The Evolution DBus metadata API

I just finished the Evolution DBus metadata API‘s implementation. Information about this work can be found on this wiki page.

It’s currently not shipped as part of Evolution. Instead it’s done as an EPlugin compiled and installed by Tracker if your Evolution’s development package is 2.25.5 or later. At this moment that’s the versions in Evolution‘s and Evolution Data Server‘s Subversion trunks.

This API enables application developers to get notified not just about new E-mails, but also about any state changes of any E-mail Evolution handles. For example whenever the state of an E-mail changes from Unseen to Seen. You are invited to check out this Vala example to learn how to use the DBus API yourself.

Not only does the API give you “I’ll call you” or “pushed” hints about these state changes, it also gives you a lot of meta information about each E-mail: subject, sent, from, to, cached MIME filename, cc, service’s uid, seen, junk status, answered status, flagged status, forwarded status, deleted status, size, tags, keywords and flags.

The API will also inform you about message arrivals and about message expunges. Which are not the same as flagged for deletion.

With this information you have enough to build a simple E-mail client outside of Evolution that uses just this API to get itself informed about Evolution’s E-mails. That’s of course not the purpose of it, but it illustrates the completeness.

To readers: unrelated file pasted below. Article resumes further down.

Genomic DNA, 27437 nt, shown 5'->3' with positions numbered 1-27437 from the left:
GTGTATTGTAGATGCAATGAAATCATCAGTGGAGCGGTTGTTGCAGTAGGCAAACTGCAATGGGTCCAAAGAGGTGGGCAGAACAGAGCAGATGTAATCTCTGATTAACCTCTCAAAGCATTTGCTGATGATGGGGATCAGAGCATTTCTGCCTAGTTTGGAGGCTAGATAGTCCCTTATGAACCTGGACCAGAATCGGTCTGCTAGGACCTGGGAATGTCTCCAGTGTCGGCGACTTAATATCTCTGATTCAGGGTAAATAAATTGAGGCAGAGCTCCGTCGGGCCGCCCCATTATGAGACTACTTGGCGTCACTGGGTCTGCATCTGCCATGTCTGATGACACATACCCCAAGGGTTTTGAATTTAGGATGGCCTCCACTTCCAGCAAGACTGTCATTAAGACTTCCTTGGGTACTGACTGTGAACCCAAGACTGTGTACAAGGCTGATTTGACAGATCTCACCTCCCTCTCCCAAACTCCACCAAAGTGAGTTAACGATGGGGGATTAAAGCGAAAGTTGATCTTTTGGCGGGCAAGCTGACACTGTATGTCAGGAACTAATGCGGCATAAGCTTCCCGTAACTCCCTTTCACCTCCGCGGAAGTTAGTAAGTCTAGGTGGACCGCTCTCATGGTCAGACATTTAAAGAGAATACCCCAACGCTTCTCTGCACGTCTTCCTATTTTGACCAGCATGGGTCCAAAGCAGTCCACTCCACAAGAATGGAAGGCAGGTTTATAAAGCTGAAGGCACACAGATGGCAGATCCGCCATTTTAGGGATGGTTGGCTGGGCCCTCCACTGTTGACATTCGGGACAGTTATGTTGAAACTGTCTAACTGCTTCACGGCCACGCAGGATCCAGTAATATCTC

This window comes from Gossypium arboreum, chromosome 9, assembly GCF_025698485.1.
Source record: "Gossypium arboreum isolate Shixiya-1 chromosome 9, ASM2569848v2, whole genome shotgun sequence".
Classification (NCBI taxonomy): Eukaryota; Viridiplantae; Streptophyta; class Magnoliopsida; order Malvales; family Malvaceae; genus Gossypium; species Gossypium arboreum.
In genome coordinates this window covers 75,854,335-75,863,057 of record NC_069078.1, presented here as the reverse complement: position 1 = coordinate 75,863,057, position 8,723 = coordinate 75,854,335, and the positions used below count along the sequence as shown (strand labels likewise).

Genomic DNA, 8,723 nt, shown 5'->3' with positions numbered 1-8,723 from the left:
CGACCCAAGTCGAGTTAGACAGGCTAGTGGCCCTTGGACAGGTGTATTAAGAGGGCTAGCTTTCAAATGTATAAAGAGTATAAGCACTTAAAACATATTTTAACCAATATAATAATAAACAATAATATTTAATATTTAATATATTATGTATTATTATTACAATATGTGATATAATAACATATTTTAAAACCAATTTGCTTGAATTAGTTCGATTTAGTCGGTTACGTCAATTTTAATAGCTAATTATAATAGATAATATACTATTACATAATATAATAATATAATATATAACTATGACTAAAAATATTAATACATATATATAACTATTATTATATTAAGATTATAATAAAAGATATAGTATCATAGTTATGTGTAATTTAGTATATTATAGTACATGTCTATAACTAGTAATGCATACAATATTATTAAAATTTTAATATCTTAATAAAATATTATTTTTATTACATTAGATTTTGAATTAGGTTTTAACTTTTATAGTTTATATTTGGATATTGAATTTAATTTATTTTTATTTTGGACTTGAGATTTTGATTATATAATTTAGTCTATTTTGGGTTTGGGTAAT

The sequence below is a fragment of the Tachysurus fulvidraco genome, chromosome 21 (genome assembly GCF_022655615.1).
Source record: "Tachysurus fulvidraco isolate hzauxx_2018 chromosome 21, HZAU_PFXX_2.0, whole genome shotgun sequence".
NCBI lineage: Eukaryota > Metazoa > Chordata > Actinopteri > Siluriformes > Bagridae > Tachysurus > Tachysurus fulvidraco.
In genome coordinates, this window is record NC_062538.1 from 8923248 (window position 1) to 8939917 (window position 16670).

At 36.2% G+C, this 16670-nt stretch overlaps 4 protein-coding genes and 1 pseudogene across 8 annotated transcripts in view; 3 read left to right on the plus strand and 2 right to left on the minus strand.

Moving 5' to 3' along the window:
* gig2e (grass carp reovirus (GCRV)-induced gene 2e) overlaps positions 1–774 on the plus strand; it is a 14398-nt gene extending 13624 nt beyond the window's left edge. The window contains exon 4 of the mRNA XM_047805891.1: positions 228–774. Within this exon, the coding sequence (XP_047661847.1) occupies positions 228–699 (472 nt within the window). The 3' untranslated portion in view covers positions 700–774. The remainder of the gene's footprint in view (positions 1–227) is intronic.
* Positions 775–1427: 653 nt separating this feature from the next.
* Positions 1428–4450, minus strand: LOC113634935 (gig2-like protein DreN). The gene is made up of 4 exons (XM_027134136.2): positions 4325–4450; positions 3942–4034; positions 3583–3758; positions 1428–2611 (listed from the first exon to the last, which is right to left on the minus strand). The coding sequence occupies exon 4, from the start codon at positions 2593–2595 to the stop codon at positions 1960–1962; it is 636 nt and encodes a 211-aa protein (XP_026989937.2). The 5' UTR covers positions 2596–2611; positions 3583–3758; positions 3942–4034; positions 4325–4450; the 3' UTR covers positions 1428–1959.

The purpose is to let a metadata engine like Tracker and Beagle get themselves fully informed and aware of all the state and metadata of your E-mails in real time. No more scanning of your $HOME/.evolution/mail directory. Which is by the way a for Evolution internal cache format that will change and has changed in the past. Scanning it yourself is for that reason too unreliable to depend on. This EPlugin uses Evolution’s own APIs, and runs in Evolution’s processes, to get the same information out and then pass it to one of Tracker’s processes over IPC.

“IPC??”, I hear you thinking, “isn’t that slow??”. Well we measured it. If a quite slow IPC like DBus can throw all of the metadata of 10,000 E-mails over in less time than Evolution needs to start up, knowing that we throw it over asynchronously with the user interface’s thread of Evolution, they I don’t think you should be too worried about that. But just in case you would still be worried have I specified the protocol in such a way that only the delta of changes since the last time Tracker registered itself are sent. While Evolution and Tracker run, Evolution will communicate new info with Tracker: Evolution pushes stuff into Tracker instead of Tracker pulling things out of Evolution.

What are you waiting for? Start adapting your $HOME/.evolution/mail scanning softwares! Now!

15 thoughts on “The Evolution DBus metadata API”

  1. Nice. I’ve wondered. Does tracker export a nice api that could maybe be use to make an Evolution plugin that replaces the search box in Evolution. Maybe even an api that could be used for search-as-you-type? (maybe such a plugin already exists?)